Written and directed by Kieth Marrill (who had previously helmed the Lorenzo Lamas wrestling pic TAKE DOWN), it’s not too surprising that HARRY’S WAR has ended up a favorite of libertarian cinephiles, who latch on to the film’s anti-government, anti-taxing, pro-blowing stuff up message. Some of the reviews I’ve come across even seem to suggest a conspiracy against keeping the film, an obscure barely-released comedy with no A-list stars that has been released on VHS twice, DVD twice, and turns up on Netflix and Amazon Prime frequently, available to the public. It’s one man against THE MAN!
The problem is that, outside of the solid performances, HARRY’S WAR doesn’t really have much to offer. There’s a subplot about Harry getting his wife back, as the two seem to be on the verge of divorce because Harry is weak-willed or something, which is remedied when Harry’s wife is now suddenly attracted to him because he’s in military garb, to the point of bringing their two children in to a war zone to support him. Beverly seems like a conceptually-interesting character, spouting off conspiracy theories and feeding those in need, but she’s given kind of the short shrift narratively and the film can’t seem to decide if she’s supposed to be seen as a kook or not.
The tax aspect the film makes even less sense, as while Harry does start out with a few valid points about tax code (it’s complicated, and the process of resolution is often unfair and at the whims of those involved), it quickly descends into Harry just yelling about taxes and the IRS agents involved looking like fools. Even the final climax, where Harry supposedly “wins over” the public (whom we never see), relies on an argument that doesn’t hold any water when he attempts to question if the IRS is above the Constitution – a document that arguably created the IRS in the first place.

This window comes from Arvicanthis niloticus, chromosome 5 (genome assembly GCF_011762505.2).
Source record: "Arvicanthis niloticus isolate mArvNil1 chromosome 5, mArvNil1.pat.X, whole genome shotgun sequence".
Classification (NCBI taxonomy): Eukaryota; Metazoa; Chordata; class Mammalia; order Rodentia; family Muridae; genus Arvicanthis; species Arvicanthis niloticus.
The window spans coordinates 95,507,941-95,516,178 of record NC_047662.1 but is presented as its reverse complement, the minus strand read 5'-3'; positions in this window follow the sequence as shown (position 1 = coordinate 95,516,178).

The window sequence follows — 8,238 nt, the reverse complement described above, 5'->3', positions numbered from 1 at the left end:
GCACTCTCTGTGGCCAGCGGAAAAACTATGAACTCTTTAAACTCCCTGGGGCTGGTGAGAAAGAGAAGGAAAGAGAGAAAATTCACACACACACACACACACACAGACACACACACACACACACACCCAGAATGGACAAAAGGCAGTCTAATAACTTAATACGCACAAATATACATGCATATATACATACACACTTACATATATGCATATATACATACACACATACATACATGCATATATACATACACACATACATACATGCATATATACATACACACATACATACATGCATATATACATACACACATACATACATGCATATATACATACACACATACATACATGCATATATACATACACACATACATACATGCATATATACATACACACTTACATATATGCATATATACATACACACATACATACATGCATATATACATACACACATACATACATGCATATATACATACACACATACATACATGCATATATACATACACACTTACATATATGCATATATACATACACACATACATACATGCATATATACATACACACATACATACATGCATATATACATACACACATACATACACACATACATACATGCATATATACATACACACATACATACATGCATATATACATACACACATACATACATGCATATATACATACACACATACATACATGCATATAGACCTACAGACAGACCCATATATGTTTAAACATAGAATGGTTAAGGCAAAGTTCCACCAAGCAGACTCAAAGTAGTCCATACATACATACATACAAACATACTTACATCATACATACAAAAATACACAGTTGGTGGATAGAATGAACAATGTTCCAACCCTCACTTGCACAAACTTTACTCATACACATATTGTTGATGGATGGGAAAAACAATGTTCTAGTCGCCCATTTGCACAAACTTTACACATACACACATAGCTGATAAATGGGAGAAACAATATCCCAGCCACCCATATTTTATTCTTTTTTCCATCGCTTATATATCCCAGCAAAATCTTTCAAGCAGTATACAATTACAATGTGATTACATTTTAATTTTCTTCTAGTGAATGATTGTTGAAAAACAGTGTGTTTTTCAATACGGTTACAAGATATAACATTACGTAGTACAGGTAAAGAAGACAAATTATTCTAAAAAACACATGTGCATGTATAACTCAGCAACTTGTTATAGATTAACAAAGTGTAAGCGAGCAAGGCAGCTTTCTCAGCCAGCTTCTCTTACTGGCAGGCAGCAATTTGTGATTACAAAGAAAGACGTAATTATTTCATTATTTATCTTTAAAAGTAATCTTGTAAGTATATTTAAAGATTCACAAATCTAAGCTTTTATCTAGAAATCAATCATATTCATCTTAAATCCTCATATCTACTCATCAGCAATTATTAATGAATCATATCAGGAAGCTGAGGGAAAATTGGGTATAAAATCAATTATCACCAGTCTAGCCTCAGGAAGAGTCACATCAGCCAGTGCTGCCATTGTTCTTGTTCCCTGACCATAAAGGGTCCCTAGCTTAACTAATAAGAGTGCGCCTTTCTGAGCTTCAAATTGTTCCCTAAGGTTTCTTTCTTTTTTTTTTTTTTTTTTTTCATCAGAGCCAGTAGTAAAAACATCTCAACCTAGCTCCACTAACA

In the end, HARRY’S WAR is a lot of yelling about things that start as a conceptual idea worthy of discussion and then, before any discussion could be had, moves into irrational idiocy. It’s oddly appropriate that the lead character is named “Harry Johnson” – there’s clearly the intent to set him up as sounding like an everyman that the audience can identify with, but due to a lack of understanding the context, he just ends up sounding like a dick.
It’s not shocking, then, that HARRY’S WAR failed to ignite a string of Taxploitation copycats, but eight years later, two comedies centered around taxes emerged onto (a very limited amount of) video store shelves. (These were perhaps inspired by THE BLUE IGUANA, the 1988 neo-noir in which IRS agents, played by Dean Stockwell and Tovah Feldshuh, hire detective Dylan McDermott to get the secret money hidden by ex-pat Jessica Harper, which is reason enough for any self-respecting DG reader to check it out.)
PERSONAL EXEMPTIONS (aka THE MCFALLS) takes exactly the opposite tactic of HARRY, telling the story of a dedicated IRS investigator determined to get to the bottom of things. Nanette Fabray stars in her second-to-last film (she’d later be part of the gen-X crime flick TERESA’S TATTOO) as Mildred McFall, an investigator on the verge of retirement and dealing with her rudimentary wacky family.
Though, as far as ‘80s comedies go, they’re not all that wacky. Her daughter, currently in a relationship with a cop, has a tendency to house undocumented immigrants. Her husband, who has also recently retired after serving as an attorney, is bored. And her son is a marketing exec frustrated because all of his clients get pissed off at his mother, who has obnoxious children and an overbearing wife.